The Consumer Product Safety Commission’s Chairman, Elliot F. Kaye, said today in a statement that the commission is still actively investigating hoverboards and any safety mark is “bogus.”
According to the release, while Underwriters Laboratories (UL) have announced that some parts of hoverboards such as battery packs may be officially certified, there is no official certification for the boards themselves.
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Underwriters Laboratories is an independent organization that creates standards and stringently tests products for their safety — approximately 14 billion products are officially approved.
Kaye said that “at this time, the presence of a UL mark on hoverboards or their packaging should not be an indication to consumers of the product’s safety.”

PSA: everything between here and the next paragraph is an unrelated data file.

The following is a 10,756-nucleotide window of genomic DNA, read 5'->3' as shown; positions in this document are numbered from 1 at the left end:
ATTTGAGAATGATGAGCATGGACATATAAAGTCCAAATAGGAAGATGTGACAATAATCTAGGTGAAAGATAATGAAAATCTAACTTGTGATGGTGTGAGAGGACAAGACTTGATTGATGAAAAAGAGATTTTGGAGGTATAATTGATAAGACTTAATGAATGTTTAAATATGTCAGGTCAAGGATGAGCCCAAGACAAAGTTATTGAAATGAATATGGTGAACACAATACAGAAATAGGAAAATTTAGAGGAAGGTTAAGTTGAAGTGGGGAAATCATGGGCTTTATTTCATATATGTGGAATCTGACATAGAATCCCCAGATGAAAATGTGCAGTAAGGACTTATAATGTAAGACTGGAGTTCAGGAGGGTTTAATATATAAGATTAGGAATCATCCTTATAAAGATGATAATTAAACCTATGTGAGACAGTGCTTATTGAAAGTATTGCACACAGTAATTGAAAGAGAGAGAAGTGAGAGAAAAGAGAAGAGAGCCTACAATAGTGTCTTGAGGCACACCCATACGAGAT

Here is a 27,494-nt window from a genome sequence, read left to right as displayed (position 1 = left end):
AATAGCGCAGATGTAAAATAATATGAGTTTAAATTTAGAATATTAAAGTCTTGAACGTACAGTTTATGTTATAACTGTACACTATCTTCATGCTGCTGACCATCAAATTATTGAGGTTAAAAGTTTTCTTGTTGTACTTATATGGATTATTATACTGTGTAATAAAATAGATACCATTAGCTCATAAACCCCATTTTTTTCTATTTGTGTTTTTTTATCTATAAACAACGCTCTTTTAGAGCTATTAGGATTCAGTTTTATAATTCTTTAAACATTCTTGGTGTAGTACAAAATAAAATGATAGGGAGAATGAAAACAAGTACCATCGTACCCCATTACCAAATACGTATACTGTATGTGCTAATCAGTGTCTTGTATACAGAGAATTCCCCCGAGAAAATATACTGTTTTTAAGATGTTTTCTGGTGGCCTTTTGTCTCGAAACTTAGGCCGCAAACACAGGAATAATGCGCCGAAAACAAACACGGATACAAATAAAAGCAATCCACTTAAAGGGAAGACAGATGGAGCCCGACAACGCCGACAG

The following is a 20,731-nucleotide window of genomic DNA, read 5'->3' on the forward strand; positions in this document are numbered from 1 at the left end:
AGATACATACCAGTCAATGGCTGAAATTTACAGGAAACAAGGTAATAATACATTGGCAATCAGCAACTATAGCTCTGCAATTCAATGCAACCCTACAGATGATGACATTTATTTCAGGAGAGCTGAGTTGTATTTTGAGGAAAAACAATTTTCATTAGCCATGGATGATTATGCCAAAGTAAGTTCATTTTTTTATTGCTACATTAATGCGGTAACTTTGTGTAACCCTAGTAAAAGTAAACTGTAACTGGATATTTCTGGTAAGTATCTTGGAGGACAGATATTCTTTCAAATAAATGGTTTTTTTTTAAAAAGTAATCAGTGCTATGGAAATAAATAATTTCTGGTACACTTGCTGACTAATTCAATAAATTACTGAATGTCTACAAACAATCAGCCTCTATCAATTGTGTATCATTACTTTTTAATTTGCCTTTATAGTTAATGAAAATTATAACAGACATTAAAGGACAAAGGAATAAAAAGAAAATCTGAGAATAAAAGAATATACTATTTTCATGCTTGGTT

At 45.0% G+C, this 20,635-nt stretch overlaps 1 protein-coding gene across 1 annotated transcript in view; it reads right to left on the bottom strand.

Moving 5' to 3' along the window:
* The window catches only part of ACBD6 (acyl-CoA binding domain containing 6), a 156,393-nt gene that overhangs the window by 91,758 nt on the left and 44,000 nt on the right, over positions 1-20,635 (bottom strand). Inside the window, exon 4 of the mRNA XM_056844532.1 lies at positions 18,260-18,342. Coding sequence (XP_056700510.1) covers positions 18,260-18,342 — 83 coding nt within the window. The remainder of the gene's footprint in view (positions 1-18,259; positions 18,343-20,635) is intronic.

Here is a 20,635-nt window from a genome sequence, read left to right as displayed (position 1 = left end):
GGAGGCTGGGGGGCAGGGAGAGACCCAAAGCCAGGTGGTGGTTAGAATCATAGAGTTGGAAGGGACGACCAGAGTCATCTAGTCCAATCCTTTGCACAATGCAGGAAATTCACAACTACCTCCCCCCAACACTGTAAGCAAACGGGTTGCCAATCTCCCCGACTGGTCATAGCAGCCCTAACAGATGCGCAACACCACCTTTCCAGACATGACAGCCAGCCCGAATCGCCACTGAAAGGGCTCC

UL also said today that it is “yet to certify any hoverboards for safety” and that it has not evaluated the devices as a whole, as a standard doesn’t exist yet.
The news comes just days after it was alleged that Swagway was adding counterfeit UL safety badges to its hoverboards without any testing ever taking place.
Certification is a voluntary process for manufacturers, and UL is developing requirements for hoverboards to ensure they are safe — but it isn’t ready yet.
The group started looking into hoverboards when it became clear that many were made of low-quality materials and were catching fire or causing injuries to their users.
Amazon pulled sales of all hoverboards as a result, offering full refunds.
For now, Kaye says that you can assume that “any such [UL] mark is at best misleading and may even be a sign of a counterfeit product.”
➤ Statement from CPSC on hoverboards [CPSC]